booksCatton said New Zealand was run by profit-obsessed politicians
Finacial products from our partners
Property search
Latest stories from i100
Have you tried new the Independent Digital Edition apps?
Independent Dating
and  

By clicking 'Search' you
are agreeing to our
Terms of Use.

ES Rentals

    iJobs Job Widget
    iJobs Money & Business

    Recruitment Genius: Software Development Manager

    £40000 - £50000 per annum: Recruitment Genius: This is an exciting opportunity...

    Ashdown Group: Product Manager - (Product Marketing, Financial Services)

    £30000 - £35000 per annum + Benefits: Ashdown Group: Marketing Manager - Marke...

    Recruitment Genius: Compliance Assistant

    £13000 per annum: Recruitment Genius: This Pension Specialist was established ...

    Ashdown Group: Market Research Executive

    £23000 - £26000 per annum + Benefits: Ashdown Group: Market Research Executive...

    Day In a Page

    Isis hostage crisis: The prisoner swap has only one purpose for the militants - recognition its Islamic State exists and that foreign nations acknowledge its power

    Isis hostage crisis

    The prisoner swap has only one purpose for the militants - recognition its Islamic State exists and that foreign nations acknowledge its power, says Robert Fisk
    Missing salvage expert who found $50m of sunken treasure before disappearing, tracked down at last

    The runaway buccaneers and the ship full of gold

    Salvage expert Tommy Thompson found sunken treasure worth millions. Then he vanished... until now
    Homeless Veterans appeal: ‘If you’re hard on the world you are hard on yourself’

    Homeless Veterans appeal: ‘If you’re hard on the world you are hard on yourself’

    Maverick artist Grayson Perry backs our campaign
    Assisted Dying Bill: I want to be able to decide about my own death - I want to have control of my life

    Assisted Dying Bill: 'I want control of my life'

    This week the Assisted Dying Bill is debated in the Lords. Virginia Ironside, who has already made plans for her own self-deliverance, argues that it's time we allowed people a humane, compassionate death
    Move over, kale - cabbage is the new rising star

    Cabbage is king again

    Sophie Morris banishes thoughts of soggy school dinners and turns over a new leaf
    11 best winter skin treats

    Give your moisturiser a helping hand: 11 best winter skin treats

    Get an extra boost of nourishment from one of these hard-working products
    Paul Scholes column: The more Jose Mourinho attempts to influence match officials, the more they are likely to ignore him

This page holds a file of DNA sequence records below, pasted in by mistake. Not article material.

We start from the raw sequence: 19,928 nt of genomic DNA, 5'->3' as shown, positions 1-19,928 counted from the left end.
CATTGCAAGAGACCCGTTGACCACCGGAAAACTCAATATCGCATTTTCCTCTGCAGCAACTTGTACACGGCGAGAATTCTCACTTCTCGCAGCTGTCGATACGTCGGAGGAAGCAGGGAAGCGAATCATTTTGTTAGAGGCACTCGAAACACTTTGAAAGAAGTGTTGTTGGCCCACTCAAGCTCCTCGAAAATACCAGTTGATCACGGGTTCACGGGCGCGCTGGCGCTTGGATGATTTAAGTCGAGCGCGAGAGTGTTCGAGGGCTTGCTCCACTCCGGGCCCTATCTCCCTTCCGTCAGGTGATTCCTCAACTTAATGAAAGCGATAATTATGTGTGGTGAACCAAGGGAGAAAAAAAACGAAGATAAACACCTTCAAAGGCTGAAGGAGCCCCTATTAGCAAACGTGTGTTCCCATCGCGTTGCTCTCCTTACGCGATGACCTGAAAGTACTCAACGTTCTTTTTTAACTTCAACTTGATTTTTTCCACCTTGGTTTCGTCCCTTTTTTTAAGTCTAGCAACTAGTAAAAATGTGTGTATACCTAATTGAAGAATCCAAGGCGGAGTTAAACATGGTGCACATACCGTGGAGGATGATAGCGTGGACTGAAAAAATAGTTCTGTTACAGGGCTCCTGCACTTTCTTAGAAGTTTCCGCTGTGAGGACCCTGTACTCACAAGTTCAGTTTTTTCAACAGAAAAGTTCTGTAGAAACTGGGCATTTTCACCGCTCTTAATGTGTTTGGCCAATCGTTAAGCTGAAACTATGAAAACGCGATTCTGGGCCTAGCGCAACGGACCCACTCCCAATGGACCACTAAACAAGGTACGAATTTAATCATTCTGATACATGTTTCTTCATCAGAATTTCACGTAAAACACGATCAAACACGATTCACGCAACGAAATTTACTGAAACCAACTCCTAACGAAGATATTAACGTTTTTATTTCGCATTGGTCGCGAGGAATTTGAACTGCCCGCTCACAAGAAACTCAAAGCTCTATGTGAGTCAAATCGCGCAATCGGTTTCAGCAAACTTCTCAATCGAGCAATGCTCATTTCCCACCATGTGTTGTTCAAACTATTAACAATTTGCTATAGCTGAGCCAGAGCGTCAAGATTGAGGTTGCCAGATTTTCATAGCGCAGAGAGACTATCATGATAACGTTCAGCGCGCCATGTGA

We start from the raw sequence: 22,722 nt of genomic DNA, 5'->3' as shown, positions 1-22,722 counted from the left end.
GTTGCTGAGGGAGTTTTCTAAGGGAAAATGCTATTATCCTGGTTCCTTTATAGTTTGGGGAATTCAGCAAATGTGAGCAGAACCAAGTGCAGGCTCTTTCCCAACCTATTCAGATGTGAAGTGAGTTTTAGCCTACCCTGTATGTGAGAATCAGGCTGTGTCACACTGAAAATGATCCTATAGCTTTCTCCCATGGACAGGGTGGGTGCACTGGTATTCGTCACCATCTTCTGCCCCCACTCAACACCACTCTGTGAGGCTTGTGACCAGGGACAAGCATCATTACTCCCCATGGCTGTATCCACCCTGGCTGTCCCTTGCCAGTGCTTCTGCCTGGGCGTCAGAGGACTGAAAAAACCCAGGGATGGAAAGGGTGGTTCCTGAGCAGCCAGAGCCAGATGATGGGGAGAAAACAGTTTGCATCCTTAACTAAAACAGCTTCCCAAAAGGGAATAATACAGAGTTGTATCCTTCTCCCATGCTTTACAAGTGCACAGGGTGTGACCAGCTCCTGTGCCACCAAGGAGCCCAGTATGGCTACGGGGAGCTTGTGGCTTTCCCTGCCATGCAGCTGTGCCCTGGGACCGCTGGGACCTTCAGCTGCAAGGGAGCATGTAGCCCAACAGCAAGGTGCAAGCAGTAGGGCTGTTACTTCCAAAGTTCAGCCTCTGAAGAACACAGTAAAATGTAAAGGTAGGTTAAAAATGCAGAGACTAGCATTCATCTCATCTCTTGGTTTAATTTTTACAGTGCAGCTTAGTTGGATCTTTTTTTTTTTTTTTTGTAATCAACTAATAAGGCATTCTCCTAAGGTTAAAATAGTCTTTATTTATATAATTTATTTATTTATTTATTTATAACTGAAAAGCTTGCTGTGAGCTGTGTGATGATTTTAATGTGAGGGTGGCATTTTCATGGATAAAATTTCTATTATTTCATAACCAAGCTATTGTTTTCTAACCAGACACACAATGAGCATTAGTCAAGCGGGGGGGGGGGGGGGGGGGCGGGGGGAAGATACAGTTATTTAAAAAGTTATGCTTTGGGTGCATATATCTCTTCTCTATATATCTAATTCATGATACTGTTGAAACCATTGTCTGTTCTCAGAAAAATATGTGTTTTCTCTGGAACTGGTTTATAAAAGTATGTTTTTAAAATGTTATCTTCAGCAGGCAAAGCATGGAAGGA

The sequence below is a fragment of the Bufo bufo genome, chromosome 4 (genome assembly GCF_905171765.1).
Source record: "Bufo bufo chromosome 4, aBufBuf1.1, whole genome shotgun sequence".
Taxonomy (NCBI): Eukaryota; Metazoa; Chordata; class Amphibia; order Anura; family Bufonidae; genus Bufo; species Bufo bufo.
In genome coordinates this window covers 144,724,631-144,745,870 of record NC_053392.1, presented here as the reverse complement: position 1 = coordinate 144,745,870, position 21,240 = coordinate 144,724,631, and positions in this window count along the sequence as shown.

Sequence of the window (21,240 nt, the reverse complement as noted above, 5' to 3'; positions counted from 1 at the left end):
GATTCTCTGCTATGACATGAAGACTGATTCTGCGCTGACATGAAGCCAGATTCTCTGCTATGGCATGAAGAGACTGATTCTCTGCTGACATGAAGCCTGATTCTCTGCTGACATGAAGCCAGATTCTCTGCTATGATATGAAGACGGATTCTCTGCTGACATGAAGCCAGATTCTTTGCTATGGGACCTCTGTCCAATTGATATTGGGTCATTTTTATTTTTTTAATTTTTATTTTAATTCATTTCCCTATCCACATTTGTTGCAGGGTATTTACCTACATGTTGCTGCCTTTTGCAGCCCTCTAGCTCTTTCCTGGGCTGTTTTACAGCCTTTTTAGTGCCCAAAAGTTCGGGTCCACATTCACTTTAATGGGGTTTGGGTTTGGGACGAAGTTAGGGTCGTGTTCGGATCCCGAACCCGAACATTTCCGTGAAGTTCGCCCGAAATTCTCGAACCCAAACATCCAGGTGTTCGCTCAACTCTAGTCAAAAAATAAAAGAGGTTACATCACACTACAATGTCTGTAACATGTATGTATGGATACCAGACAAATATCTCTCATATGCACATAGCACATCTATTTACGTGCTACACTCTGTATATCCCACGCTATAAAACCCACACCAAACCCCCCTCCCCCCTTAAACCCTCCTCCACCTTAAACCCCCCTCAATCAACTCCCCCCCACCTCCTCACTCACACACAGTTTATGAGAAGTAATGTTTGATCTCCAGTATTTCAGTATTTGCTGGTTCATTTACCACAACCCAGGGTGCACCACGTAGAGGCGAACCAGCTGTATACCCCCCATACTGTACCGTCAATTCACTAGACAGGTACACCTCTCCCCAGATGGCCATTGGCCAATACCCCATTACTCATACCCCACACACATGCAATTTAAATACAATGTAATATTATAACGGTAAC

Paul Scholes column

    The more Jose Mourinho attempts to influence match officials, the more they are likely to ignore him
    Frank Warren column: No cigar, but pots of money: here come the Cubans

    Frank Warren's Ringside

    No cigar, but pots of money: here come the Cubans
    Isis hostage crisis: Militant group stands strong as its numerous enemies fail to find a common plan to defeat it

    Isis stands strong as its numerous enemies fail to find a common plan to defeat it

    The jihadis are being squeezed militarily and economically, but there is no sign of an implosion, says Patrick Cockburn
    Virtual reality thrusts viewers into the frontline of global events - and puts film-goers at the heart of the action

    Virtual reality: Seeing is believing

    Virtual reality thrusts viewers into the frontline of global events - and puts film-goers at the heart of the action
    Homeless Veterans appeal: MP says Coalition ‘not doing enough’

    Homeless Veterans appeal

    MP says Coalition ‘not doing enough’ to help
    Larry David, Steve Coogan and other comedians share stories of depression in new documentary

    Comedians share stories of depression

    The director of the new documentary, Kevin Pollak, tells Jessica Barrett how he got them to talk
    Has The Archers lost the plot with it's spicy storylines?

    Has The Archers lost the plot?

    A growing number of listeners are voicing their discontent over the rural soap's spicy storylines; so loudly that even the BBC's director-general seems worried, says Simon Kelner
    English Heritage adds 14 post-war office buildings to its protected lists

    14 office buildings added to protected lists

    Christopher Beanland explores the underrated appeal of these palaces of pen-pushing
    Human skull discovery in Israel proves humans lived side-by-side with Neanderthals

    Human skull discovery in Israel proves humans lived side-by-side with Neanderthals

    Scientists unearthed the cranial fragments from Manot Cave in West Galilee